1392 words - 6 pages Hector as the Ideal Homeric Man of Homer's Iliad        Homer's Iliad enthralls readers with its’ valiant heroes who fight for the glory of Greece. The Iliad, however, is not just a story of war; it is also a story of individuals. Through the characters' words and actions, Homer paints portraits of petulant Achilles and vain Agamemnon, doomed Paris and Helen, loyal Patroclus, tragic Priam, versatile Odysseus, and the whole cast of Gods

The Ideal Superhero: Iron Man

1078 words - 4 pages resourcefully and creatively, develops the booster circuit necessary to power the transport technology (Michelinie 43). These acts of escape and resilience were founded in intelligent thinking that provided Iron Man the ability to surmount the challenges. A superhero cannot simply rely on brute force, but rather, as Iron Man has shown, a tactical mind is absolutely necessary to best one’s nemeses. Intelligence is essential as a superhero quality

Chaucer's Canterbury Tales Essay - The Wife of Bath and the Ideal Woman

2737 words - 11 pages The Wife of Bath and the Ideal Woman     The Wife of Bath is one of Chaucer's most memorable characters. In the "General Prologue," she is described as a somewhat deaf, voluptuous, married woman. She is a clothing maker, has a gap tooth, the sign of a lust nature, and she wears brilliant red stockings. Her fantastic description alone sparks interest, a spark that is later fanned into fire when her prologue is read. The Wife's outlandish

Essay on "The Sun Also Rises" by Ernest Hemingway, includes the literary element of characterization of Hemingway's "Ideal Man"

2524 words - 10 pages Prevalent among many of Ernest Hemingway's novels is the concept popularly known as the "Hemingway hero", an ideal character readily accepted by American readers as a "man's man". In The Sun Also Rises, four different men are compared and contrasted as they engage in some form of relationship with Lady Brett Ashley, a near-nymphomaniac Englishwoman who indulges in her passion for sex and control.Brett plans to marry her fiancée for

Ideal woman

804 words - 4 pages Does anybody know what the perfect woman is going to look like? Is she fat and tall or thin and short? Why are girls and women across the world judged on how they look, and what they wear, but males are not? Why do they show us pictures on hot men and women everywhere? Why do females fell they must put on tons of makeup and be gorgeous so society can accept them? There are major problems with our society today, and looks are a major role in

Abraham as the Ideal Man of Faith in The Holy Bible

1270 words - 5 pages also means maintaining a relationship on a level that servants cannot. Also, he showed that a mutual respect must be present if a relationship will work, and that trust is required at all times. Faith was never a “sometimes” thing for Abraham. He took it to the fullest extent at every moment, which is why he was the ideal man of faith. He did everything necessary to be the ideal companion for God.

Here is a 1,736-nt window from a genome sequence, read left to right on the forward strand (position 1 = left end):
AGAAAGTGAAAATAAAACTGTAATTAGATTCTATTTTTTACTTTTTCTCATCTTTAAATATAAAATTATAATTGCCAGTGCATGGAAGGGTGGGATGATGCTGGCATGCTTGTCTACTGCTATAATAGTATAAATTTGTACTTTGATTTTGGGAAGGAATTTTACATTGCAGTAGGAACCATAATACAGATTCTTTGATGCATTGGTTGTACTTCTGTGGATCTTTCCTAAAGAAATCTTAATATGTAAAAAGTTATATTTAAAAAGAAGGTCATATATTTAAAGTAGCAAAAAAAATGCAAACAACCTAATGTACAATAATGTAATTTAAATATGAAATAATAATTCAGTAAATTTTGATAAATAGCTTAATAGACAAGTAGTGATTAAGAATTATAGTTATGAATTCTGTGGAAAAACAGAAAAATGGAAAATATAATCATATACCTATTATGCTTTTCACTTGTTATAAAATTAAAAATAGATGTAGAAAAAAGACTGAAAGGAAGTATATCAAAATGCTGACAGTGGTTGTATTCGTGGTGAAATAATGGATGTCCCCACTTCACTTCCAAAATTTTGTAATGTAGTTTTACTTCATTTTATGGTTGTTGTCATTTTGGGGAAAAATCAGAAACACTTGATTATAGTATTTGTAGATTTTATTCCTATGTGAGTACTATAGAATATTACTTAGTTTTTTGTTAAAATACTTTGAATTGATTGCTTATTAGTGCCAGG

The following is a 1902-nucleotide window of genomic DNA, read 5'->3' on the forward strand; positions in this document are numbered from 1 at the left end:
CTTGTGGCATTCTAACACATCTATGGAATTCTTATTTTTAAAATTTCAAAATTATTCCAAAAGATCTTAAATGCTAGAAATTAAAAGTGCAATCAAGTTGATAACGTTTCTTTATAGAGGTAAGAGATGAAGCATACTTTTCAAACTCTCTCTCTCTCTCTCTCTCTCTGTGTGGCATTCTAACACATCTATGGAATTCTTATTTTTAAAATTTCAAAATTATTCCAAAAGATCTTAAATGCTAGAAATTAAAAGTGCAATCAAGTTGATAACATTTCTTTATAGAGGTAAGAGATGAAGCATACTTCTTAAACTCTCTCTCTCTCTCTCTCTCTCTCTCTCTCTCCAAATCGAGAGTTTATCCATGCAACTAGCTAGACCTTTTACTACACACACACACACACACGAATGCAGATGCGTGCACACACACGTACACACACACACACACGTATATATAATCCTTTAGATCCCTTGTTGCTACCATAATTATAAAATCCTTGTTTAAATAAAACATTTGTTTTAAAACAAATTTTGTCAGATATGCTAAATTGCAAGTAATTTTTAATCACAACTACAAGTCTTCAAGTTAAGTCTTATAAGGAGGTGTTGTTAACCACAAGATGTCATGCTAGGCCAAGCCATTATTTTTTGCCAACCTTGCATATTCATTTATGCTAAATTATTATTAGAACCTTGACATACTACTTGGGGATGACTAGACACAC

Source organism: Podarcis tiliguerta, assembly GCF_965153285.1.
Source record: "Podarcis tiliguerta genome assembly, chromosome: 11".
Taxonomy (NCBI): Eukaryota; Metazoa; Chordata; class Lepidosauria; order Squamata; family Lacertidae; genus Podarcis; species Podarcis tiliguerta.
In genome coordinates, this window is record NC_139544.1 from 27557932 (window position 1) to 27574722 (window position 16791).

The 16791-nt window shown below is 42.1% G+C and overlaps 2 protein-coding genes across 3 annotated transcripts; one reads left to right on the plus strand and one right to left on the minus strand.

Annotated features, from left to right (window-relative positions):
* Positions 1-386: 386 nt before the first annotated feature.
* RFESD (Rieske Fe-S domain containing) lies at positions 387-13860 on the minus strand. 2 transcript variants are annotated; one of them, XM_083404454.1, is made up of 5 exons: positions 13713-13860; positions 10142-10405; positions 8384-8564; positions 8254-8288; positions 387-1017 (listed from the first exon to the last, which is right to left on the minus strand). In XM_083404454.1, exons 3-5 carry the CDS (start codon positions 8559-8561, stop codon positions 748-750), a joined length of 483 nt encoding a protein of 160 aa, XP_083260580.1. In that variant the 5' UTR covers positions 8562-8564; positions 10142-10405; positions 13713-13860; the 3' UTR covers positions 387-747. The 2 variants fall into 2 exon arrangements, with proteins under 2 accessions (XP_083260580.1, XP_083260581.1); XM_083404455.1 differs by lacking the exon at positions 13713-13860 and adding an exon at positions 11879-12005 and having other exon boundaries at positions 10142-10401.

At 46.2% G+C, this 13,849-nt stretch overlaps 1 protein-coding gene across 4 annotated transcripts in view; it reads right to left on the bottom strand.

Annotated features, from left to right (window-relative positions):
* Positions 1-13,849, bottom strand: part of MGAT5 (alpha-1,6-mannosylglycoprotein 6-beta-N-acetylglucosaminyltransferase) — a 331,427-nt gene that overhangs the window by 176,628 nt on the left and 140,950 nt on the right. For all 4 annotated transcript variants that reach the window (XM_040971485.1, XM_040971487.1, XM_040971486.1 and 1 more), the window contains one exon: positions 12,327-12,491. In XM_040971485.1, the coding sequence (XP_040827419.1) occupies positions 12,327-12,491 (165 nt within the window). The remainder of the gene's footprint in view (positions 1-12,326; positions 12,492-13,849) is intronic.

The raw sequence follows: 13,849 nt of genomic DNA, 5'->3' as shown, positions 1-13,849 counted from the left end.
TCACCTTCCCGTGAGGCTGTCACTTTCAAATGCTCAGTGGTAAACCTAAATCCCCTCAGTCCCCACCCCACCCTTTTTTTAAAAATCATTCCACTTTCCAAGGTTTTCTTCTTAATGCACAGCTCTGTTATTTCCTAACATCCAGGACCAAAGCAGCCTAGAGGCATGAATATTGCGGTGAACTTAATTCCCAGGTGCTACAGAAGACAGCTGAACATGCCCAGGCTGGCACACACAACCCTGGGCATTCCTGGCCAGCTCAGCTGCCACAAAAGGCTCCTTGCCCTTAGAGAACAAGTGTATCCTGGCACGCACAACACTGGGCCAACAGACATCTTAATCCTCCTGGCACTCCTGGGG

My Ideal Mate is a creative piece that explains some of the wants and wishes as well as the trials and tribulations of a young woman seeking out companionship.

547 words - 2 pages My Ideal Mate Momma always told me to be careful of whom I loved. My daddy always told me to make sure he's right. I learned through the method of life that I have to set my own standard of rules for relationships, but since I am my parents' child, my rules have a little splash of them in them. Sixteen. Finally, I'm going on my first date. I had wanted so long and hard for that day that I could have tasted it, and finally it came! I

Similar Essays

The Ideal Of A Man, The Ideal Of A Woman Of The Heian Court Based On The Tale Of Genji

1400 words - 6 pages of people whom Murasaki Shikibu had observed around her in her time, and that reviews of those characters are the key to a glimpse into ideal manliness and ideal femininity and manliness in the Heian era. In this paper, I will discuss the ideal images of men and women in Heian era by analyzing distinctive characters in those historical pieces, mainly from Genji Monogatari in comparison with the others. Some concrete image of ideal women is

The Ideal Of A Man And Woman Of The Heian Court Based On The Tale Of Genji

1498 words - 6 pages contrast with the Japanese Heian-era notions of the ideal man and woman as portrayed in Murasaki Shikibu's Tale of Genji. When assessing these ideals, one must also take into account the fact that this novel describes the somewhat atypical Japanese Heian court life as opposed to the daily life of commoners. When assessing Tale of Genji and attempting to understand the ideal qualities of a man or woman of the time, one must also take into account

The Ideal Of A Man And Woman Of The Heian Court Based On The Tale Of Genji

1571 words - 6 pages In this paper I will be discussing the ideals of a man based on the Tale of Genji by Murasaki Shikibu with translations by Royall Tyler, beginning with some background information on what the Tale of Genji is, then moving on to discuss the ideals that were presented in the story and how the ideals are contradicted. The Tale of Genji, otherwise known as Genji Monogatari, is a classic Japanese literary work that was written by Murasaki Shikibu

The Ideal Man And Woman In The Tale Of Genji

1410 words - 6 pages Similar to current male views of the perfect women, the ideals in the Heian period were various depending on the man. However, with that being said, there are still common features that each man’s “perfect woman” shares. In the tale of Genji, the author Murasaki Shikibu dedicates almost a whole chapter to a conversation between four men, including the famous Genji, about their ideal woman. Tō no Chūjō, a Guards Captain in the tale describes